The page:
HyperCube: Auto Photo Backup USB Device

The HyperCube is another Kickstarter project but unlike the tardy Spooly this one went from completion on 16th July to delivery in just eight weeks which must be some sort of record for projects I have backed.

The HyperCube’s premise is simple. It’s a USB dongle that allows you to backup multiple device’s photos and videos to some connected media while simultaneously charging. That media could be a microSD card, a USB stick or even an external hard drive. The idea is that it makes backup simple and could replace services such as iCloud thereby saving you money.

The Dongle

The device itself comes simply packed in a blister pack with absolutely nothing else – not even any instructions. That is how confident the makers are of its simplicity.

The unit itself is tiny, not much larger than a box of matches. On one edge is a standard USB A male connector and a MicroSD card slot. At the other end are two female USB A slots one coloured red and the other black. This proves to be important, as you will see. There is also a tiny light.

In Use

Using the HyperCube is (almost) simplicity itself. You plus the male USB A connector into any USB charger. When powered a tiny little white light comes on. Into one of the other female USB A sockets that are exposed you plug in your charge cable and then your device.

Two USB ports. I wonder if those colours could be significant?

Remember the colours I talked about? Turns out that they are important – only one has power pass through and the other is to attach some external storage. Problem is it isn’t clear which one is which and it comes down to trial and error. It would have been good to mark one with a lightning bolt to indicate power.

I chose to add a 256mb MicroSD card to the device but you can use any USB storage and even mix and match.

The App

Without the companion app the HyperCube is just a dumb device that gets between your phone and the power.

One thing that I have found surprising is that there is no detection of the connected dongle by the phone and the app (on iOS at least). This means that you have to remember to open the app every time you want to do a backup which isn’t a great hardship but isn’t set and forget either.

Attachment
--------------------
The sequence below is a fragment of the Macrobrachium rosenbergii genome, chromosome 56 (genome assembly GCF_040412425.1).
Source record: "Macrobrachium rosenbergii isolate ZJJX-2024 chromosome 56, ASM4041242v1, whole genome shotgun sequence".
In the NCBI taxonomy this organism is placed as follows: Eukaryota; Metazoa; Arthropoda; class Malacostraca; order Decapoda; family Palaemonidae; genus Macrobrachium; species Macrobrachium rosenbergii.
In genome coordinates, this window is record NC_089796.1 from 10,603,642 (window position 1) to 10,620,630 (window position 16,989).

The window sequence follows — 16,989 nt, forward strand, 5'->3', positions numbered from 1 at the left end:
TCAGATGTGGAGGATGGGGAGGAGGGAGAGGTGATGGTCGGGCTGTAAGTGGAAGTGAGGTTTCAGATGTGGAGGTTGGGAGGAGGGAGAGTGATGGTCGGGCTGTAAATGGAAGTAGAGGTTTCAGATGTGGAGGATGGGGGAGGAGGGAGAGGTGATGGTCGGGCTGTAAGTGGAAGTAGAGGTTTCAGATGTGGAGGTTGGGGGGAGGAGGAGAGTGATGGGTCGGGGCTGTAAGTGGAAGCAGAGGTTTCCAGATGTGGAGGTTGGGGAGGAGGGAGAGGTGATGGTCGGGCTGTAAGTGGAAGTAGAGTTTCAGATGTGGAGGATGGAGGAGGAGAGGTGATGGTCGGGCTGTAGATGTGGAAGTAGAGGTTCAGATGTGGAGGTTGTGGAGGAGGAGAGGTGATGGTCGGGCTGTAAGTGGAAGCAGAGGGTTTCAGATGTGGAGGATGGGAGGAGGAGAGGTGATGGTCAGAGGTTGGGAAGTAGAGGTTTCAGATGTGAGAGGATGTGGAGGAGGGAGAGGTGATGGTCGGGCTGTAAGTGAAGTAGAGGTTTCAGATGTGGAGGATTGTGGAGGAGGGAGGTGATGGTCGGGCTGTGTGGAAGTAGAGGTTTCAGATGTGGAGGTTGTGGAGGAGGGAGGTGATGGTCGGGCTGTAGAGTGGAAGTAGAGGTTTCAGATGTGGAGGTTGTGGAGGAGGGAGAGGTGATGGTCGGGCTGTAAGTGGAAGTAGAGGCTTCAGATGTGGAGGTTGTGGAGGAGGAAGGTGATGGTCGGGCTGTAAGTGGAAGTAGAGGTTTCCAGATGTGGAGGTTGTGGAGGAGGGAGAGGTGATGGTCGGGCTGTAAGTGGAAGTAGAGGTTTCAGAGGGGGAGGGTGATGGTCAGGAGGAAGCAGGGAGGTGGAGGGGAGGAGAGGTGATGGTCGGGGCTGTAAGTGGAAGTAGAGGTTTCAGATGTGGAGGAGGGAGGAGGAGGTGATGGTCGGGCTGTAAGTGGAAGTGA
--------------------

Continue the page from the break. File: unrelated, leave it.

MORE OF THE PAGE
The first time you connect the device and open the app you have to trust the dongle and then give the app permissions to access your photos and contacts. Sadly, these are the only things that can be backed up: photos, videos and contacts. Hopefully in future there will be a way to also backup from the on device files too.

For reasons that aren’t clear to me backing up automatically isn’t on by default and is hidden away in the settings which seems odd to me. Also the app must be open for it to carry out the backup so you have to remember to open it before the backup can commence.

Extracting Backups

Up to this point it had all been going so well. The thing about any backup is that you should be able to restore what you have backed up.

There is a new file format for images that is being rolled out by iOS and Android amongst others called the High Efficiency Image File Format and the iOS live photos are based on this format.

Probably 90% of my photos are these live photos and when they are backed up by the HyperCube they get a .livp file extension which cannot be opened by anything I have on my Mac.

This seems to defeat the object of taking a backup if you cannot then do a restore of what has been backed-up to a usable format. I have reached out to the creator to understand what can be done about this but in the meantime I think this is a very serious drawback.


I was originally drawn to the HyperCube as a cheaper alternative to backing up to iCloud and given that it would cover multiple devices all the better. On first receiving it I thought that it was well made, the app was pretty click and it backed-up smoothly. However, on finding that the majority of my photos are backed up in a format that I cannot read is a major disadvantage.

I hope that the creators can find a solution to this because if not I would say that it isn’t going to be a workable solution for me.


  • it’s tiny and so portable
  • app is slick and works well
  • really straightforward and easy to use.


  • have to remember to open the app
  • if you don’t backup regularly you could still lose files
  • can only backup photos and videos
  • can’t open HEIC format photos

Leave a Reply

Your email address will not be published. Required fields are marked *